Microsoft’s first introduction of upcoming Windows 8 spurred lots of discussions among developers. The most noticeable part of the demonstrations at D9 conference and Computex show, as well as on YouTube, is, of course, the new touch-centric UI. So why is it controversial among developers? Let’s take a look at Microsoft’s press release:
I will be honest with you, when I first saw the Windows 8 preview, my first reaction was going to
Silverlight? What is Silverlight?
First, it was PDC 2010 conference, where Silverlight was noticeably absent in keynotes and sessions. And also comments from Bob Muglia (former President of the Server and Tools Division at Microsoft) about Silverlight that later required follow-up blog post from him to assure that Silverlight is not dead. Later Microsoft even held the “Silverlight Firestarter 2010” event as damage control for Silverlight developers so they can rest assured that the future of Silverlight is bright.
But you know what happened next? Mix 11 and again Silverlight was far from being in the spotlight at the event. What is ironical in some way, is that several Microcofties used the Silverlight Firestarter event as a big reason why Silverlight did not get that much attention at Mix 11. See the irony? An event which was meant as damage control for the lack of attention to Silverlight at PDC was the reason for the lack on information at Mix 11. Speaking of learning from previous mistakes…
Windows 8 and Silverlight
So what does Microsoft have to say about it? Let’s see. First, from Steven Sinofsky (the President of the Windows Division at Microsoft) at his Q&A session after the preview of Windows 8 at D9 conference:
Q: Where is Silverlight in all this?
A: There’s still a place for Silverlight, says Sinofsky. “The browser that we showed runs Silverlight and it will still run on the desktop.”
Are you surprised that this question was asked just a couple minutes after the demonstration of Windows 8 had been done? Me neither. But the answer speaks for itself, I do not think that I need to comment on it.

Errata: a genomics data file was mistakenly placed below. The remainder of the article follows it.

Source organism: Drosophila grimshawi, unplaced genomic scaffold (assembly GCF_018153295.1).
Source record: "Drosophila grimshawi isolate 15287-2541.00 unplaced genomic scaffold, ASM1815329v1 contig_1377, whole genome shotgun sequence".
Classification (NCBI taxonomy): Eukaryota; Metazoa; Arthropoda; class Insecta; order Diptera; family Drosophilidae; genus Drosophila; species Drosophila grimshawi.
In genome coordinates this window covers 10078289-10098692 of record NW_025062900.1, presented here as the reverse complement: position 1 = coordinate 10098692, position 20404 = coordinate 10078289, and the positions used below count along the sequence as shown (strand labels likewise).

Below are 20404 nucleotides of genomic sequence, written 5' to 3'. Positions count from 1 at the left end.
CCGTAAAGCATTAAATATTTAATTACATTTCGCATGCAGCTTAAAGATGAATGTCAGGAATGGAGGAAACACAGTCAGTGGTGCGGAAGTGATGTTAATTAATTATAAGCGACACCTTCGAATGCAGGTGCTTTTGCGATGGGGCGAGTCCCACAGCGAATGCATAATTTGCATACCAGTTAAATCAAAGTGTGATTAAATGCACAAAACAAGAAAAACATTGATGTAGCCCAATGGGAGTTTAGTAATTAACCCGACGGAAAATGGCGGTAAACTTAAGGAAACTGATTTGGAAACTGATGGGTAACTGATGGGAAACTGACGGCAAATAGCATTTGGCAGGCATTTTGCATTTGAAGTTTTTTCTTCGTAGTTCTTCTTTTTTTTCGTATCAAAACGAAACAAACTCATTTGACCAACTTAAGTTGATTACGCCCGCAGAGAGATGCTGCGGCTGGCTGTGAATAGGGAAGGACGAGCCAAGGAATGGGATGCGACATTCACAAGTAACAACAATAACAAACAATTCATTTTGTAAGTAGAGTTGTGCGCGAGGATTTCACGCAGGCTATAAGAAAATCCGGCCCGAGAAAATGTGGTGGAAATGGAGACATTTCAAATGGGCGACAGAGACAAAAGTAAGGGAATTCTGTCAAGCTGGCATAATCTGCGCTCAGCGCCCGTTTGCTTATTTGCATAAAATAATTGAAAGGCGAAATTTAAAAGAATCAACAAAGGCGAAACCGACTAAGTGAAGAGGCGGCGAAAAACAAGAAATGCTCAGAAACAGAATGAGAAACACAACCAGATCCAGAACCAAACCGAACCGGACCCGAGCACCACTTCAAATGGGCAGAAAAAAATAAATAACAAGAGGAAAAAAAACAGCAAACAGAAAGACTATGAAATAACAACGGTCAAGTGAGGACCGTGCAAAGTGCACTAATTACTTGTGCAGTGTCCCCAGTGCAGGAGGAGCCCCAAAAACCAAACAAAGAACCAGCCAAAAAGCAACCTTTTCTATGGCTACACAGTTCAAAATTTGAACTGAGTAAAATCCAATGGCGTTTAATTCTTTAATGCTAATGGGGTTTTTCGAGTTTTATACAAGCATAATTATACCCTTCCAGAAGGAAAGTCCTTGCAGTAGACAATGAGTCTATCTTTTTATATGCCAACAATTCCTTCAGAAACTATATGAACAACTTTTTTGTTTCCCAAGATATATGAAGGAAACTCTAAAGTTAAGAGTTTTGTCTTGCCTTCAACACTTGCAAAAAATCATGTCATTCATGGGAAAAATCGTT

Next is Pete Brown’s (Microsoft Community Program Manager) comment on Silverlight’s forum:
As to everything else: You all saw a very small technology demo of Windows 8, and a brief press release. We're all being quiet right now because we can't comment on this. It's not because we don't care, aren't listening, have given up, or are agreeing or disagreeing with you on something. All I can say for now is to please wait until September. If we say more before then, that will be great, but there are no promises (and I'm not aware of any plans) to say more right now. I'm very sorry that there's nothing else to share at the moment. I know that answer is terrible, but it's all that we can say right now. Seriously.
I do not know what the future for Silverlight is. I do not know if it is considered as one of the important platforms inside Microsoft, or if they are slowly but surely letting it to sink into oblivion. I cannot talk about the future of Silverlight as I have no knowledge about it like anybody outside of Microsoft. What I know though, is that Microsoft is doing (and has been doing for awhile now) a very poor job communicating about Silverlight and, as a result, has irritated its developers on more than one occasion. Some might overreact or draw conclusions on anything but speculations, but it is Microsoft itself who is letting this happen. Microsoft needs to stop doing this and be more open and straightforward with its developers.